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What Is Hay Fever, Really?

Key Points

  • Hay fever, also known as allergic rhinitis, is an immune disorder characterized by an allergic response to pollen grains and other substances. There are two types: spring hay fever, which occurs when plants pollinate, and perennial hay fever, which is year-round and can include allergies to indoor allergens like dust mites and animal dander.
  • Hay fever is caused when allergens are inhaled, triggering the body's immune response. Symptoms include itchy eyes, blocked or runny sinuses, sneezing, inflamed nasal passages, and potentially dark circles under the eyes.
  • Hay fever is believed to be an inherited trait, meaning individuals with family members who have hay fever are more likely to develop the condition. People with allergic asthma, allergic rhinitis, or eczema also have a higher chance of developing hay fever.
  • If you suspect you have hay fever, it is recommended to visit a family doctor or an allergist for a proper diagnosis and treatment plan. Treatments can include nasal sprays, drops, and over-the-counter medications, as well as specific allergy testing and, in severe cases, surgery to remove nasal polyps or repair a deviated septum.

Have you been diagnosed with hay fever? If so, you may have some questions like: what causes hay fever and what times of the year are symptoms most prominent? If you think you may have hay fever, you might be wondering how to tell.

What Is Hay Fever, Really?

Key Points

  • Hay fever, also known as allergic rhinitis, is an immune disorder characterized by an allergic response to pollen grains and other substances. There are two types: spring hay fever, which occurs when plants pollinate, and perennial hay fever, which is year-round and can include allergies to indoor allergens like dust mites and animal dander.
  • Hay fever is caused when allergens are inhaled, triggering the body's immune response. Symptoms include itchy eyes, blocked or runny sinuses, sneezing, inflamed nasal passages, and potentially dark circles under the eyes.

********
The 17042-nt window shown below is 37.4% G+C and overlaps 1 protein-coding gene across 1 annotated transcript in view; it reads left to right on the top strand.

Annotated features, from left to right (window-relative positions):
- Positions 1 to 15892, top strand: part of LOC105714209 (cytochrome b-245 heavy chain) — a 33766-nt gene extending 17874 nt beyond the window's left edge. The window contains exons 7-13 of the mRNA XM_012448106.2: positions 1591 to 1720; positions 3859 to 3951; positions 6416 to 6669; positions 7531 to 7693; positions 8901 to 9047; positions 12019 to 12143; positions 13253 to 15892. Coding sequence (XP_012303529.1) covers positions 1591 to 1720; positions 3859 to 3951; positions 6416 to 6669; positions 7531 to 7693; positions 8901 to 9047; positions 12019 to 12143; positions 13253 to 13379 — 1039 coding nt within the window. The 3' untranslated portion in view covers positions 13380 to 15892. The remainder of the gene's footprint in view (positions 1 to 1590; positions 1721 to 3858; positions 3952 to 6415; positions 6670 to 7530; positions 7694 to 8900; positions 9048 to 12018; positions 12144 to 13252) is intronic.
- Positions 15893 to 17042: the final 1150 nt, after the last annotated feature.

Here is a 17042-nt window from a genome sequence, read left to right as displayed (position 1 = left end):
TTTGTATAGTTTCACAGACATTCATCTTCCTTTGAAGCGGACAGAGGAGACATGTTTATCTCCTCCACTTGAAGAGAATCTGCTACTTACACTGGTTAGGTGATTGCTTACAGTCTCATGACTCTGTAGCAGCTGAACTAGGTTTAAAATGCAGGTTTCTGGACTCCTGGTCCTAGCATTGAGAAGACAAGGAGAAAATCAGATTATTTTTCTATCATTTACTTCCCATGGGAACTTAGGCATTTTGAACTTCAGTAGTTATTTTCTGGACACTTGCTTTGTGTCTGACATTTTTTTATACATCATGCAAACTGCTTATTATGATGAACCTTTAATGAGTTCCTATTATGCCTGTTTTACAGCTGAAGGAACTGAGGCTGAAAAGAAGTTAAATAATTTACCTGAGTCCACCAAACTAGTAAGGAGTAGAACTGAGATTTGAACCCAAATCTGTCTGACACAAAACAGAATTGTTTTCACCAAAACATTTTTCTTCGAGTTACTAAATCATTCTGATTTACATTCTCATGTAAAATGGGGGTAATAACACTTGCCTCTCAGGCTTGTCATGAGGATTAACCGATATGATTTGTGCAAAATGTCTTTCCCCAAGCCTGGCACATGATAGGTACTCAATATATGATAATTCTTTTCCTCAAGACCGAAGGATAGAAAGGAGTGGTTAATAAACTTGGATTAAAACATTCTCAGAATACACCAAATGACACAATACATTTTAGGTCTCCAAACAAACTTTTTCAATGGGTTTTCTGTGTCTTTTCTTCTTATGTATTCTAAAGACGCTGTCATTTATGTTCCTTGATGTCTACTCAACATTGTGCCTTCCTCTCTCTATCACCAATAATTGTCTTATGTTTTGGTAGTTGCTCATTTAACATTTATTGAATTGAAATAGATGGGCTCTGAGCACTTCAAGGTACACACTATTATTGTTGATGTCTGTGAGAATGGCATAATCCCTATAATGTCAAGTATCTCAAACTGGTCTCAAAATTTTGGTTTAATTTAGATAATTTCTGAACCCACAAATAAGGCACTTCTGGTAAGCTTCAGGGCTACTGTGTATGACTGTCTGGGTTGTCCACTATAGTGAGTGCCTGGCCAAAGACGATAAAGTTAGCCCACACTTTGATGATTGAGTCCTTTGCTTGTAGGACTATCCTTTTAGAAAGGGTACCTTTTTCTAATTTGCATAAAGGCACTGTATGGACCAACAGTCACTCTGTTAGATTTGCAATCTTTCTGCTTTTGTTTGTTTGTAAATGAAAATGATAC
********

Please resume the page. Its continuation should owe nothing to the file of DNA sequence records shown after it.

• Hay fever is believed to be an inherited trait, meaning individuals with family members who have hay fever are more likely to develop the condition. People with allergic asthma, allergic rhinitis, or eczema also have a higher chance of developing hay fever.
  • If you suspect you have hay fever, it is recommended to visit a family doctor or an allergist for a proper diagnosis and treatment plan. Treatments can include nasal sprays, drops, and over-the-counter medications, as well as specific allergy testing and, in severe cases, surgery to remove nasal polyps or repair a deviated septum.

Have you been diagnosed with hay fever? If so, you may have some questions like: what causes hay fever and what times of the year are symptoms most prominent? If you think you may have hay fever, you might be wondering how to tell.

Defining Hay Fever

According to WebMD, hay fever is "an immune disorder characterized by an allergic response to pollen grains and other substances." Many allergists also call hay fever, allergic rhinitis.

Types of Hay Fever

Doctors agree there are two types of true hay fever. One occurs when plants pollinate in the spring and the other is "perennial" or year round. For example, if you have been diagnosed with spring hay fever, tree and flower pollination will probably affect your allergy which is also known as spring hay fever. These types of sufferers may also be affected when fall allergens are present like fungus spores.

Those diagnosed with perennial or year-round hay fever are allergic to spring and fall allergies but others as well. These include indoor allergens such as dust mites or animal dander. Dust mites can be found throughout the home, especially when we turn on our heat for the first time during cold months which aids in kicking up dust mites. These nasty allergens can be found in pillows, draperies, upholstery and carpeting. Mold in damp and windy months is another cause of perennial allergy symptoms.

Because hay fever can be debilitating, it's best to visit an allergist - or at least an urgent care center - to get your symptoms diagnosed and treated.

What Is the Cause of Hay Fever?

Because hay fever is an immune disorder, those who suffer from it are affected when allergens are inhaled. Once inhaled, the body begins to react, causing histamines and leukotrienes to inflame and battle the allergens.